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KFC Discovers That Mobile Isn’t Nice. It’s Essential

March 11th, 2013

KFC UK’s planned response is to incorporate the geolocation, but it’s important that the app ask if it’s OK to start final preparations. What if the customer is right near KFC but plans on shopping elsewhere for 50 minutes before picking up dinner right before she goes home?

Once the application completes an order, it uses a triple failsafe to protect the order. A copy is kept in the cloud—retrievable through the QR code and an order number—a version is displayed on the store’s order system once the QR code is scanned and a copy is also retained on the phone.

But the order can’t be processed without wireless connectivity because, among other reasons, the payment has to be processed before the customer arrives at the store. That’s another key time-saver. If the customer is placing the order in a wireless dead-zone (think of a returning home commute on a subway), the app will allow almost everything to be done and will then save the data locally. “There’s a static basket on the phone, which will be intact even if the app gets restarted,” Borrett said.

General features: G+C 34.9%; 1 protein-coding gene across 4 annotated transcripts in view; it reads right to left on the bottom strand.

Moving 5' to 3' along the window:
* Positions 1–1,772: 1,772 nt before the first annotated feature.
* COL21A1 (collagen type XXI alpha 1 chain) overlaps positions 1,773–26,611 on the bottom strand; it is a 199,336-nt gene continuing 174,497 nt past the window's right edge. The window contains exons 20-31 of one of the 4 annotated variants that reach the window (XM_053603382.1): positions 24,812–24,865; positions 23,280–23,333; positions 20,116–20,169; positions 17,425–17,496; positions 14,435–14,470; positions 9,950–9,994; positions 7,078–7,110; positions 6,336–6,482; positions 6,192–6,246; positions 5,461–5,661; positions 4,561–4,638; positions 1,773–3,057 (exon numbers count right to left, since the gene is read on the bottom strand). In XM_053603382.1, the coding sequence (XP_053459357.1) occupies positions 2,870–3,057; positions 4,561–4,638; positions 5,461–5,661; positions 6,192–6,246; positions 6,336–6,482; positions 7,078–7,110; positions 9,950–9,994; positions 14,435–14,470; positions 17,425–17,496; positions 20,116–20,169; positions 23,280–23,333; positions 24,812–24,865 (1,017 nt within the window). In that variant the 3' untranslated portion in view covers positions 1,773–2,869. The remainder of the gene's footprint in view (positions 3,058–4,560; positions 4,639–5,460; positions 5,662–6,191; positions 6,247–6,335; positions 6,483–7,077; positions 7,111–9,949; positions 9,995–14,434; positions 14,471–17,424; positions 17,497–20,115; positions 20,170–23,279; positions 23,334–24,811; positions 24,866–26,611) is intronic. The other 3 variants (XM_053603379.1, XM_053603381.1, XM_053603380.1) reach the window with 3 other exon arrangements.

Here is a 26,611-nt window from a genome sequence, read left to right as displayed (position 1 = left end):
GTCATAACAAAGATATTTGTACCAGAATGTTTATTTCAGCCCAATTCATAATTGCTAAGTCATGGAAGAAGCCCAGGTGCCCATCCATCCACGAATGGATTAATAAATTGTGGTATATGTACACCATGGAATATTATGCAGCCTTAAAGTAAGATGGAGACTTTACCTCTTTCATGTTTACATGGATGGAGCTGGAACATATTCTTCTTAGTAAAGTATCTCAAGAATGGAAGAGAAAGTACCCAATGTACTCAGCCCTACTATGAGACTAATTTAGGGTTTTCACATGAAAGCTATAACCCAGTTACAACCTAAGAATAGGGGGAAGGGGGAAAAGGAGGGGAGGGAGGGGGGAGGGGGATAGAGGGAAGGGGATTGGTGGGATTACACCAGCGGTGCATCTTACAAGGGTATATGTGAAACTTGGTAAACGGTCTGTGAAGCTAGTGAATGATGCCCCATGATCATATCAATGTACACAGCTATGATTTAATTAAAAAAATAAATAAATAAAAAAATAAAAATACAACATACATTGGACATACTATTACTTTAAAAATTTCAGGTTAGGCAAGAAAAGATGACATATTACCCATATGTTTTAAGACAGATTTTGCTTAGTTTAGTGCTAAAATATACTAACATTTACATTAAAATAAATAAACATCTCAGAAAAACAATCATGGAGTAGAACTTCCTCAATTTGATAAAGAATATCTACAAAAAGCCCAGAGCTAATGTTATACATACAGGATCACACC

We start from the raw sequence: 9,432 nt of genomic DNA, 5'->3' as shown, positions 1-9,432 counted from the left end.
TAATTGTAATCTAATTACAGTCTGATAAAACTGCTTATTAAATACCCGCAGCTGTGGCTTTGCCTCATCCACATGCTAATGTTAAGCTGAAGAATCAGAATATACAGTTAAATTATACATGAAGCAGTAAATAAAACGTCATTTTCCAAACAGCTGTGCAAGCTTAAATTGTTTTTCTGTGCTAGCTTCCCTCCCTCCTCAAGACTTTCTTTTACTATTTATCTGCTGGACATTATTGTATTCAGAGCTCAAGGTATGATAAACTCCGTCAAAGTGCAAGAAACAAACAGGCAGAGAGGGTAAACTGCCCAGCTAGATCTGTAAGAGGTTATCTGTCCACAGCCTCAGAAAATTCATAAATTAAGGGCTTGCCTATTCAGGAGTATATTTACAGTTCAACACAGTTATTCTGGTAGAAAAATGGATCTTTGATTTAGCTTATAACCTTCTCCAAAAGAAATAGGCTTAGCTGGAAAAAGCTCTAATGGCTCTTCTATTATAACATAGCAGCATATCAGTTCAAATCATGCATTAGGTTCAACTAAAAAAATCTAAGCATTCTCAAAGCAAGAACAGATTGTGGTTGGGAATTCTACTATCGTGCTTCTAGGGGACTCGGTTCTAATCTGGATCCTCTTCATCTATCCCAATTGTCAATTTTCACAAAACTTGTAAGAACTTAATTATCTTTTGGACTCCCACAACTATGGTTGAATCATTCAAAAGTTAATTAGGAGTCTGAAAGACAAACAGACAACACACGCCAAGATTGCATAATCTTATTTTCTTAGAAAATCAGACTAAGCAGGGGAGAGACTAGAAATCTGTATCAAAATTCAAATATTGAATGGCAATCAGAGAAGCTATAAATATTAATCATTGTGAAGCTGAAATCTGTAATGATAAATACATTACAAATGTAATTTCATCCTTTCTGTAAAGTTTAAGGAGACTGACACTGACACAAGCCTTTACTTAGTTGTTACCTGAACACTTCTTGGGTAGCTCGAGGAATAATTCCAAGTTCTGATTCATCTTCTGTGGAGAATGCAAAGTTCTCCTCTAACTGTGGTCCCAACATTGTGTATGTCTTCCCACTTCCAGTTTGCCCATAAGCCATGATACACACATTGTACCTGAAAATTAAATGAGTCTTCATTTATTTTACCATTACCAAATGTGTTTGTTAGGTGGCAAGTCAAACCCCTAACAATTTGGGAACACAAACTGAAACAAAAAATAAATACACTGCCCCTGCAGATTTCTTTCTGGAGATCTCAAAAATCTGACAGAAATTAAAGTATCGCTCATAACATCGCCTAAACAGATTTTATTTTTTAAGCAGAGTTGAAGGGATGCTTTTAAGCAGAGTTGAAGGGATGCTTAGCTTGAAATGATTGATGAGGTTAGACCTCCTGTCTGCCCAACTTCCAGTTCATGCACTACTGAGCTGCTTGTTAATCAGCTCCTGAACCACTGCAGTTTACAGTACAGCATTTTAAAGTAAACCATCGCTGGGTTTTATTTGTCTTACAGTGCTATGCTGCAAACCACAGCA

In the current version of the app, that data would be lost if the phone itself was restarted, but the upcoming version in May is going to try and fix that. The issue involves app cache that only gets cleared on a phone reboot, rather than if the app closes and then restarts. “It wasn’t a deliberate design aim to begin with,” said one KFC developer involved in the project, “but as we’ve gone on we’ve realized it’s more useful and will make it a definite feature in the next version of the app.”

Once the data is saved in that non-online environment, the customer then has to manually try to complete the transaction later, when the phone is back in a more wireless-friendly environment. The app has no store-and-forward functionality, where the app itself would keep trying to connect until it was successful. Borrett said that is also something that might be added in a future version.

Another nice feature of the current version is that the mobile menu can be changed in real time, to deal with out-of-stocks or even maintenance. “If the store has an outage on a particular product or piece of machinery, they can switch off that menu item temporarily,” Borrett said. “For example, if the ice cream machine breaks down, the manager can take ice cream products off the online menu until the repair is made.”


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